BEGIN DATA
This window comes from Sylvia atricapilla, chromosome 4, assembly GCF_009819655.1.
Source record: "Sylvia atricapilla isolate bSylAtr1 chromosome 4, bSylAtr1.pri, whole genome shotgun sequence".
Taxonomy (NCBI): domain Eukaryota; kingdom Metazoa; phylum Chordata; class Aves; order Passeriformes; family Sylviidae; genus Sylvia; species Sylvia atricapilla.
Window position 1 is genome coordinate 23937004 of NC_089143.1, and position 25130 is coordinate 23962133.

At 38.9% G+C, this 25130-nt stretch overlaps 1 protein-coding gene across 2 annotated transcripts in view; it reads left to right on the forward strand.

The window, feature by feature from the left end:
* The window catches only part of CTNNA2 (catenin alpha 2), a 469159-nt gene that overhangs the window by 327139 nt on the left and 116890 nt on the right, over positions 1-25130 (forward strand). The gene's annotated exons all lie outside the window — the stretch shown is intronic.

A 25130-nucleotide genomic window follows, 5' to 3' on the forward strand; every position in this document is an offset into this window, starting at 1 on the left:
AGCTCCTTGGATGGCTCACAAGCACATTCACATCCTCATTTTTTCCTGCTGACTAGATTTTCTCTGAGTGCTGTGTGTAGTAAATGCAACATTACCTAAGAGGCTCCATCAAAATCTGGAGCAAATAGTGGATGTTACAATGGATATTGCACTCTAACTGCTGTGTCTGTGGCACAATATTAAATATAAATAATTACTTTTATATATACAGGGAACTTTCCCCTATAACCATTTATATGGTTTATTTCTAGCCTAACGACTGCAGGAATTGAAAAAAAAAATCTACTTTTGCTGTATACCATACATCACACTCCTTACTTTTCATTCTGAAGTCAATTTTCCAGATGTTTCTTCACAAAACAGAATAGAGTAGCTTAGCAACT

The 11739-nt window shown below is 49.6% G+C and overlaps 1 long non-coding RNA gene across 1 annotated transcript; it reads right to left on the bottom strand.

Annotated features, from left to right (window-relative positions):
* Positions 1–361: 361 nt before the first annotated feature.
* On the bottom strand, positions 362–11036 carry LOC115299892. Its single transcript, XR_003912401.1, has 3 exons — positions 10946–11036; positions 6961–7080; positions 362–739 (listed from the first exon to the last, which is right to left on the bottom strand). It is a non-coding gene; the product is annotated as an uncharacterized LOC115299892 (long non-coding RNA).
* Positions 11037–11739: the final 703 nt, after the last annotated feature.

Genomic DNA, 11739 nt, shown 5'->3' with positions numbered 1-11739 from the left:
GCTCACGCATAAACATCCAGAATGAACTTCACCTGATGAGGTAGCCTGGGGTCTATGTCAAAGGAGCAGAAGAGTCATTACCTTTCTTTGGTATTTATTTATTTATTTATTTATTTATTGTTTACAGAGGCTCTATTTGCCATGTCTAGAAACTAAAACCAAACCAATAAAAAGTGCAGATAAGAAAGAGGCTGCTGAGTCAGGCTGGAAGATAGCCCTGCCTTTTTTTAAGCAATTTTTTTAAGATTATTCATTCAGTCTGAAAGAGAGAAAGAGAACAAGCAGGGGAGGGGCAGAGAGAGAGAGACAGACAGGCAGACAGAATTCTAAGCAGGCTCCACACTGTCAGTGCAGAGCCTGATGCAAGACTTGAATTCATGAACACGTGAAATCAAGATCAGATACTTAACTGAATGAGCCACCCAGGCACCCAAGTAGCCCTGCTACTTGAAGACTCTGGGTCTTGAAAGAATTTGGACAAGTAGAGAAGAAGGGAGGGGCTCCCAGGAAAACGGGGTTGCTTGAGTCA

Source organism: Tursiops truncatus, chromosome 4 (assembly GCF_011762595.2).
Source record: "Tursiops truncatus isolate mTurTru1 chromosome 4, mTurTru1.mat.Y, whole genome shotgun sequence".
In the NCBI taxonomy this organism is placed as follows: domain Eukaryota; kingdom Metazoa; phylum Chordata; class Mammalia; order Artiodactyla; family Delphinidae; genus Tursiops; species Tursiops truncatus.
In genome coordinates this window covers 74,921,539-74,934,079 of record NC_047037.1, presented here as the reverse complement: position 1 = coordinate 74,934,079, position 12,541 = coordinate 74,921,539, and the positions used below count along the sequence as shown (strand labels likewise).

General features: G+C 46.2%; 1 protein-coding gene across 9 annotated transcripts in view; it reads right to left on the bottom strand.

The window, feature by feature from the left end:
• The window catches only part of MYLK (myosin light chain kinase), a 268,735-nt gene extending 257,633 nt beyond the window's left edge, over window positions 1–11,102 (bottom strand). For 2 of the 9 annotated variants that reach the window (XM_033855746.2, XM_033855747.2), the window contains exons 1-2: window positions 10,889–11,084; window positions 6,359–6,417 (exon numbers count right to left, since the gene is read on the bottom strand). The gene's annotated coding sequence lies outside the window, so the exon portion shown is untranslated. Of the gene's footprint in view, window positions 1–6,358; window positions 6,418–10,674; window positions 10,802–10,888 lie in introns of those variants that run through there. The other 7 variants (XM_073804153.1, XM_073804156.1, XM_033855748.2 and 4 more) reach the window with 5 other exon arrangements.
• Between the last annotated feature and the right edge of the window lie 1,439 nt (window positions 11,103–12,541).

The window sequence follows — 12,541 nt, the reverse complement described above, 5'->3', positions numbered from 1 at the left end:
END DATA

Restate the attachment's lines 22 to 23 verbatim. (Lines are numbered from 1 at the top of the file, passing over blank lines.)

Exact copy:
The window, feature by feature from the left end:
• The window catches only part of MYLK (myosin light chain kinase), a 268,735-nt gene extending 257,633 nt beyond the window's left edge, over window positions 1–11,102 (bottom strand). For 2 of the 9 annotated variants that reach the window (XM_033855746.2, XM_033855747.2), the window contains exons 1-2: window positions 10,889–11,084; window positions 6,359–6,417 (exon numbers count right to left, since the gene is read on the bottom strand). The gene's annotated coding sequence lies outside the window, so the exon portion shown is untranslated. Of the gene's footprint in view, window positions 1–6,358; window positions 6,418–10,674; window positions 10,802–10,888 lie in introns of those variants that run through there. The other 7 variants (XM_073804153.1, XM_073804156.1, XM_033855748.2 and 4 more) reach the window with 5 other exon arrangements.